IRD has been questioned whether a homeowner who lives in their home and rents a room to flatmates can claim deductions for costs incurred in deriving rental income.
The short answer is yes.
A homeowner is able to claim deductions for costs incurred to the extent the expenditure is incurred in deriving assessable income, which in this case would be the rent.
What can be deducted?
- Local authority rates
- Electricity, gas internet and other facilities
- Repairs and maintenance
The home will need to be apportioned between private and income earning use. This can be done based on the use of the physical space which will be divided into 3 categories
- The owners private or exclusive use area
- The flatmates exclusive use area
- Common shared areas
The flatmates area will be treated as 100% deductible and the common area is 50% deductible. The owners private use area will be 0% deductible.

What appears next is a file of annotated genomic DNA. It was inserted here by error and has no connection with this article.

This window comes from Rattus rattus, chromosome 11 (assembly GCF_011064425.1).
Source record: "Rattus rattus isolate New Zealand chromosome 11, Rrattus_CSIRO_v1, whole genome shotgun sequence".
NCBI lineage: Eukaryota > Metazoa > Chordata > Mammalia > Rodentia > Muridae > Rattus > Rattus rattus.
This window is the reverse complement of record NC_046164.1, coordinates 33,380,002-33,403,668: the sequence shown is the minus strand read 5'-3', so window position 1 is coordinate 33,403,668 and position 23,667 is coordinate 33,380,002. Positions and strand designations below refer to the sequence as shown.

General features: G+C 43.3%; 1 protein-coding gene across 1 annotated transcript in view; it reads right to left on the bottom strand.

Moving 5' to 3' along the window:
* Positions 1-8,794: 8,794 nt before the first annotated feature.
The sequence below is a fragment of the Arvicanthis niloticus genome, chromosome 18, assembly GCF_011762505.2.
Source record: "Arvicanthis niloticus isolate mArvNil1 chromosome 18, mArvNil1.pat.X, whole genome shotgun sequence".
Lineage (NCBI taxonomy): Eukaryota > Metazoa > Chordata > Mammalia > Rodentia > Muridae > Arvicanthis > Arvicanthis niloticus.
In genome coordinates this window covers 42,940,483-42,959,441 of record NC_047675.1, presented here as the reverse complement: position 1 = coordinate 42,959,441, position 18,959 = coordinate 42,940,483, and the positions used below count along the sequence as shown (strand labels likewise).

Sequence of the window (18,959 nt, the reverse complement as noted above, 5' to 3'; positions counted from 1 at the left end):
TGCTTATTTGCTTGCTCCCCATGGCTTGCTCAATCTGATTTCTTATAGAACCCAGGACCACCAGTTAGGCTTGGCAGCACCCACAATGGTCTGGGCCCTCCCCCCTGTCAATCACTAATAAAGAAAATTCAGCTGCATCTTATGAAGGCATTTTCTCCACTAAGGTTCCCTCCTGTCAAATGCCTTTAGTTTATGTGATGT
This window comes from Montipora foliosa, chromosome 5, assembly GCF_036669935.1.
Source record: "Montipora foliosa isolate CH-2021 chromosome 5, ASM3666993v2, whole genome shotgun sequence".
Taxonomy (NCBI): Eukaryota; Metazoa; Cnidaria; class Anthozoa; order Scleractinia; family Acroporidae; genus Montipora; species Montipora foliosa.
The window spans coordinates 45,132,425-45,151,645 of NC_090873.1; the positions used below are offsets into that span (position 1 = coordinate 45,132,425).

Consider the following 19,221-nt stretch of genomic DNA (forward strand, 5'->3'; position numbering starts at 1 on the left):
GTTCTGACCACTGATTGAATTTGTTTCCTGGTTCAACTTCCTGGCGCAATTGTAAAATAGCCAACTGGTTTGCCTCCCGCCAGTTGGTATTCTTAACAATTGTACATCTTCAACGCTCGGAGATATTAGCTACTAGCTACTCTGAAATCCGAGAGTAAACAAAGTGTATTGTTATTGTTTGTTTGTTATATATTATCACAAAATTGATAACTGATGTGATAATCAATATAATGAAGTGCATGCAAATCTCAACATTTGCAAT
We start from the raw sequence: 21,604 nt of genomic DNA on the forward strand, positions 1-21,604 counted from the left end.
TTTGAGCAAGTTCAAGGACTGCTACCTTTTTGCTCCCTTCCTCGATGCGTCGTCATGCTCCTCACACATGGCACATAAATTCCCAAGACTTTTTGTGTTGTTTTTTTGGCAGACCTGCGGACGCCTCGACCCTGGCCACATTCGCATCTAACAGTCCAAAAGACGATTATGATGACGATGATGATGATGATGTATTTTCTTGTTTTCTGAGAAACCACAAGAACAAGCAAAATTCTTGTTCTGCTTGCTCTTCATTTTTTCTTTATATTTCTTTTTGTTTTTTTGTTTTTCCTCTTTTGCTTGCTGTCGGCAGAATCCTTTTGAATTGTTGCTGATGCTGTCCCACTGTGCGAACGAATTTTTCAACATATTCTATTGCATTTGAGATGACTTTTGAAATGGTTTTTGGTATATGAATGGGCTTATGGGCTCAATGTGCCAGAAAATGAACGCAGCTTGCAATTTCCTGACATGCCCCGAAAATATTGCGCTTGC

Depreciation loss is not available for residential buildings and so no depreciation can be deducted on the home itself. However, the owner may claim depreciation on chattels used in deriving assessable income, in this case in renting out the room to flatmate.
If the chattel is exclusively used by the flatmate, it can be fully deducted whereas if it is used by both, then some can be claimed.
Interest Limitation and Ringfencing
The interest limitation rule will not apply if the land is used predominantly for the person’s main home. Similarly, the ringfencing rule will not apply if more than 50% of the land is used for most of the income year as the person’s main home.
In order to establish whether the dwelling is a main home, we must consider where the person resides and has a fixed presence. It is broadly where the person has settled, so where they ordinarily eat, live and sleep and use as a base for their daily activities.
For more specific advice regarding your rental property and deductibility, get in touch below.
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